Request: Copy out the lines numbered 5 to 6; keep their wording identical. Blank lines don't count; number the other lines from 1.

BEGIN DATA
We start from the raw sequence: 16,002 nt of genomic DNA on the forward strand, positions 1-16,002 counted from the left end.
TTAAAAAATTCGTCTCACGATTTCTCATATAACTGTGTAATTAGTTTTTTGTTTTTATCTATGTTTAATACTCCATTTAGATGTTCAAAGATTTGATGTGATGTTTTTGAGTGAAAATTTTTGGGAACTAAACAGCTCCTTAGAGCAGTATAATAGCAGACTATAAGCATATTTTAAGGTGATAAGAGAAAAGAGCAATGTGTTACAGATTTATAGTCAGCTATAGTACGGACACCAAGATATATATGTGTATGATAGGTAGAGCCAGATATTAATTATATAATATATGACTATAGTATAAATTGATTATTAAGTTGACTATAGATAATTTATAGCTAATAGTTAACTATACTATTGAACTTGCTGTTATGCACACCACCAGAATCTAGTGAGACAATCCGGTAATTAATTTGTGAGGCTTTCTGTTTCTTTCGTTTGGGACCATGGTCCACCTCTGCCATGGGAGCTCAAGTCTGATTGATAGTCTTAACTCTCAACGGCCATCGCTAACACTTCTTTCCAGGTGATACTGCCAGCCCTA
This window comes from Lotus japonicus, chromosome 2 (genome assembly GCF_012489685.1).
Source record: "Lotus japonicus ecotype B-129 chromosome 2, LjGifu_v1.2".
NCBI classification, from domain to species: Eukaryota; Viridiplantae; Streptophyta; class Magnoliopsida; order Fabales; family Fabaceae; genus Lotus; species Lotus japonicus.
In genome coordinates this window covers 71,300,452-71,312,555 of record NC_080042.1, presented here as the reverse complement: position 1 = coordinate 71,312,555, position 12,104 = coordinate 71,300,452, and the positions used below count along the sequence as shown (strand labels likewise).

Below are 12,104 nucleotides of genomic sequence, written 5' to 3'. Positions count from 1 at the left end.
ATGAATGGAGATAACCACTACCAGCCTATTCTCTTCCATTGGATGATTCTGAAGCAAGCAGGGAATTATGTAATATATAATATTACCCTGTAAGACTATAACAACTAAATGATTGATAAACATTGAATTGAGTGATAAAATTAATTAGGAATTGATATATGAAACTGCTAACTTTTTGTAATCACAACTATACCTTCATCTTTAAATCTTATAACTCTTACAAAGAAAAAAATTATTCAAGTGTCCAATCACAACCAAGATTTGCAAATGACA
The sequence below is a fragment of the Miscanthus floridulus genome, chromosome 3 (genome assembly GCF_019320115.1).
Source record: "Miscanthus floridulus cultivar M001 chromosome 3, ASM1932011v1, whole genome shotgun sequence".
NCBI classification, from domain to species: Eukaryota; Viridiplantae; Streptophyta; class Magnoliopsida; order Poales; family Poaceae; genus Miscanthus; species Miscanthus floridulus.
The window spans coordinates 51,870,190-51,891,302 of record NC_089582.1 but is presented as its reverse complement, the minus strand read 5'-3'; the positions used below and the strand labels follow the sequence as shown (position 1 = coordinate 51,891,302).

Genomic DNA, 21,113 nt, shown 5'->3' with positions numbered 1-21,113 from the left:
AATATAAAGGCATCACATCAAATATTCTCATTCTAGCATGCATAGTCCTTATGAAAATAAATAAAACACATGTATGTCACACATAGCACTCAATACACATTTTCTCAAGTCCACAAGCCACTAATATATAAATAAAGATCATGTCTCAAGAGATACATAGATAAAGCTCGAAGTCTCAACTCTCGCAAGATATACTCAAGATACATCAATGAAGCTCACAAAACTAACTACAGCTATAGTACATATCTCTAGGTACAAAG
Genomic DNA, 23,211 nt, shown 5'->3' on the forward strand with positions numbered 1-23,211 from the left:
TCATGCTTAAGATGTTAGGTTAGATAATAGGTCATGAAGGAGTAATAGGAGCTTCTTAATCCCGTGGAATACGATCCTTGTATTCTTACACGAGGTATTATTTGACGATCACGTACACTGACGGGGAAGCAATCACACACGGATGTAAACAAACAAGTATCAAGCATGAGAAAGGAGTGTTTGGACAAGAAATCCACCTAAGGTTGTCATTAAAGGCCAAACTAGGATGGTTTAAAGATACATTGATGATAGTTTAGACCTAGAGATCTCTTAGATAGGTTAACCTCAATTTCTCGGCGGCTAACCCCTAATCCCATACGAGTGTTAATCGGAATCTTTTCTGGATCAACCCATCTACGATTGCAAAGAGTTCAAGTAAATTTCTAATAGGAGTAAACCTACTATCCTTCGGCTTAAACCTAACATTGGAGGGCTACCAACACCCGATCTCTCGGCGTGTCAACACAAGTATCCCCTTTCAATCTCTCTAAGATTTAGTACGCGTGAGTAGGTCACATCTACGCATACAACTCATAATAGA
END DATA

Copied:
NCBI classification, from domain to species: Eukaryota; Viridiplantae; Streptophyta; class Magnoliopsida; order Fabales; family Fabaceae; genus Lotus; species Lotus japonicus.
In genome coordinates this window covers 71,300,452-71,312,555 of record NC_080042.1, presented here as the reverse complement: position 1 = coordinate 71,312,555, position 12,104 = coordinate 71,300,452, and the positions used below count along the sequence as shown (strand labels likewise).